What to Expect with Therapy

Taking the step to work with a counselor - often times a complete stranger - can be a very intimidating experience. It's important to understand that therapy is a confidential (few caveats) relationship, established between therapist and client.


Many clients come to their first session, not knowing what exactly they should expect. "Will we be focusing on trauma during my childhood?" "Will I be asked to lie down on a chaise sofa?" All of these concerns, and similar, may be explained by our natural "fear of the unknown." Trust me, it gets better!


Regardless of what kind of therapy you are interested in (See Services), the basic steps of the process will include:

Intake Session


The first session is essentially a "meet and greet," where you will complete paperwork, and meet with me to tell me about you, briefly let me know what brings you to therapy, and let me know what you hope to gain from therapy. In addition to me learning about you, this is also the first step in you getting to know me.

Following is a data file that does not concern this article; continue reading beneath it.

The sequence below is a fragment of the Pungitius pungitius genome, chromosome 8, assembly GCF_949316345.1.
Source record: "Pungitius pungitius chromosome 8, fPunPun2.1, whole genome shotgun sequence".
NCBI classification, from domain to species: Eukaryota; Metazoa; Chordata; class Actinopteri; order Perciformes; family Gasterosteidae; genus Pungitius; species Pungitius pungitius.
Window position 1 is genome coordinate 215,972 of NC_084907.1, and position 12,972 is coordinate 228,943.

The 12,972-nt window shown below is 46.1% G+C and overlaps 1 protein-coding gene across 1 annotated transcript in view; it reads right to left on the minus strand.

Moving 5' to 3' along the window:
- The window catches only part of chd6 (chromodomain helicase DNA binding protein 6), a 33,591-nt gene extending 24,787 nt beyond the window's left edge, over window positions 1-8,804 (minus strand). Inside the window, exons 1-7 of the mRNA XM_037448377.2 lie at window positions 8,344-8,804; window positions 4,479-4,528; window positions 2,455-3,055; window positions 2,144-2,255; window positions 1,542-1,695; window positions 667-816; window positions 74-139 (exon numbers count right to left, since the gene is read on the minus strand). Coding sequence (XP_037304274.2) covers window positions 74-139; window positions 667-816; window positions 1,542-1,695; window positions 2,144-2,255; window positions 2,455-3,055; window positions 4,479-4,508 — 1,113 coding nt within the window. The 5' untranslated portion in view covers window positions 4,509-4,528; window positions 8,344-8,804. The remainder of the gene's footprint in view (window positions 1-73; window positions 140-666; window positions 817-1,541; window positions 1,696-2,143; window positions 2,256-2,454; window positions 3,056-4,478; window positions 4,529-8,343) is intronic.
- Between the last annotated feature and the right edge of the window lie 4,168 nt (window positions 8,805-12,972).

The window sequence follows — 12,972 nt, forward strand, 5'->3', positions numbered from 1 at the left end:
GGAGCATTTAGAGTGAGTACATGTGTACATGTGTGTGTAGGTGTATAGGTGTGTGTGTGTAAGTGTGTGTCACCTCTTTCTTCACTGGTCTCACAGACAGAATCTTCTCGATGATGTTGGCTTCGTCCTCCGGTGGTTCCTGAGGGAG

The First Few Sessions


Unfortunately, there is no "magic wand" to treating many of our challenges. In the first few sessions, we will meet weekly to get to know one another better, and go into greater detail about what your specific concerns are. We will discuss a treatment plan and begin the process of working towards accomplishing the steps in the treatment plan, and meeting the goals of each step.

Working Through the Treatment Plan


Therapy can bring up sensitive topics. This is normal and these topics can often times be the source of issues. It's important to address these issues, and process them, so that you can move past them.


After the first few sessions, we will re-evaluate the frequency of sessions, and continue to work towards goals established in the treatment plan.


Homework Assignments


Similar to school, therapy often incorporates homework assignments; it's difficult to accomplish everything within a 1-hour session. You may be asked to complete a journal, work on a handout, or contemplate something that was discussed in a previous session to be analyzed during the next session.

Continuing Care


Once the treatment plan goals have been met, we may decide that therapy is complete. This may mean that you can opt out of continuing care, but you may also want to maintain a relationship, and stop by once a month, or once every other month. This is perfectly normal, and is something we can discuss once we reach this point in your treatment.